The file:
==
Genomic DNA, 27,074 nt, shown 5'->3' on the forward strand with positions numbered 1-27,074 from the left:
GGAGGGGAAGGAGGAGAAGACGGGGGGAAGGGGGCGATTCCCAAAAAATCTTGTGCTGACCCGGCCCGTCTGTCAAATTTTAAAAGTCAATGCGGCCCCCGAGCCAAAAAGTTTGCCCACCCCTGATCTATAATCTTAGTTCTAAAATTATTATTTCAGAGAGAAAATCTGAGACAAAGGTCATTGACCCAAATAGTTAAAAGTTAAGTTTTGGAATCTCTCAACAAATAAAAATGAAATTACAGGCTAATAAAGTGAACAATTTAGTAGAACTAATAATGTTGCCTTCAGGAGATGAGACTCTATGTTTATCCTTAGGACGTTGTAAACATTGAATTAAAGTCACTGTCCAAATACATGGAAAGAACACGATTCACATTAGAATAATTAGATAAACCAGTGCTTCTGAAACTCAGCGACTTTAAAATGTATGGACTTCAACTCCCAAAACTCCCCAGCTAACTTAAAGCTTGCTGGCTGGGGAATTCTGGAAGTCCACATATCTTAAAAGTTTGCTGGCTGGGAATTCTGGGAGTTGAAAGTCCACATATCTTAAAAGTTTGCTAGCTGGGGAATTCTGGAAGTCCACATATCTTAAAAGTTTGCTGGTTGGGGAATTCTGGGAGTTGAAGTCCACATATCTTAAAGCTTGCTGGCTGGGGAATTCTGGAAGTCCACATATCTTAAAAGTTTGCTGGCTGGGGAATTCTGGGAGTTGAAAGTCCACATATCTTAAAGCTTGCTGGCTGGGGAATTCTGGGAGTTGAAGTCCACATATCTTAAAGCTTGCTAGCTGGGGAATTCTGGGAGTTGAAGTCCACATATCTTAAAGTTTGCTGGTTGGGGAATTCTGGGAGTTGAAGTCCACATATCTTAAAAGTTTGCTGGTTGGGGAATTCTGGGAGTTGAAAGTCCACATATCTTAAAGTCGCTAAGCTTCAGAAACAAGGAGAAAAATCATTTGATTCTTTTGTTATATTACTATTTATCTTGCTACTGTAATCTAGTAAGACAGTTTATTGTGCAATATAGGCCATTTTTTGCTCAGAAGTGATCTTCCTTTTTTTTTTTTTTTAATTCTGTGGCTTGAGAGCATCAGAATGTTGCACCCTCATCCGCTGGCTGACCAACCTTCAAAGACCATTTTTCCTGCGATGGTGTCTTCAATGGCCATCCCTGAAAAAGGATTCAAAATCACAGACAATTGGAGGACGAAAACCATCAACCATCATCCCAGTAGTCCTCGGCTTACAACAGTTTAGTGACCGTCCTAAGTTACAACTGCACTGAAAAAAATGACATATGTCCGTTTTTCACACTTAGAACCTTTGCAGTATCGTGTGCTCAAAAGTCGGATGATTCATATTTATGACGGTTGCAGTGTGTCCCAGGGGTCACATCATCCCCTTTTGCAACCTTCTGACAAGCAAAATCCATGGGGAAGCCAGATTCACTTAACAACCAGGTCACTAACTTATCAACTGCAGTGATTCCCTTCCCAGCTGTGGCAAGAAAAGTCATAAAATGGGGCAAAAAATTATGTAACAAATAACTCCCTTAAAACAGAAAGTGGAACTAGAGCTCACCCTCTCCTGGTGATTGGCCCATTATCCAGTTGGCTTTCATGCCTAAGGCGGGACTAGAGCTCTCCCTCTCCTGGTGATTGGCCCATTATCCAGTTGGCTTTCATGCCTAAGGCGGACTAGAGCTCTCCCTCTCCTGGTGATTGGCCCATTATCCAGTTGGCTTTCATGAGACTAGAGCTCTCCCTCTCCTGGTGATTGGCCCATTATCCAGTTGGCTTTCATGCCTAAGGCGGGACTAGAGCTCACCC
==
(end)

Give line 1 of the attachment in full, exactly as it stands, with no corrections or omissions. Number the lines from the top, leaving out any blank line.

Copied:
Genomic DNA, 27,074 nt, shown 5'->3' on the forward strand with positions numbered 1-27,074 from the left: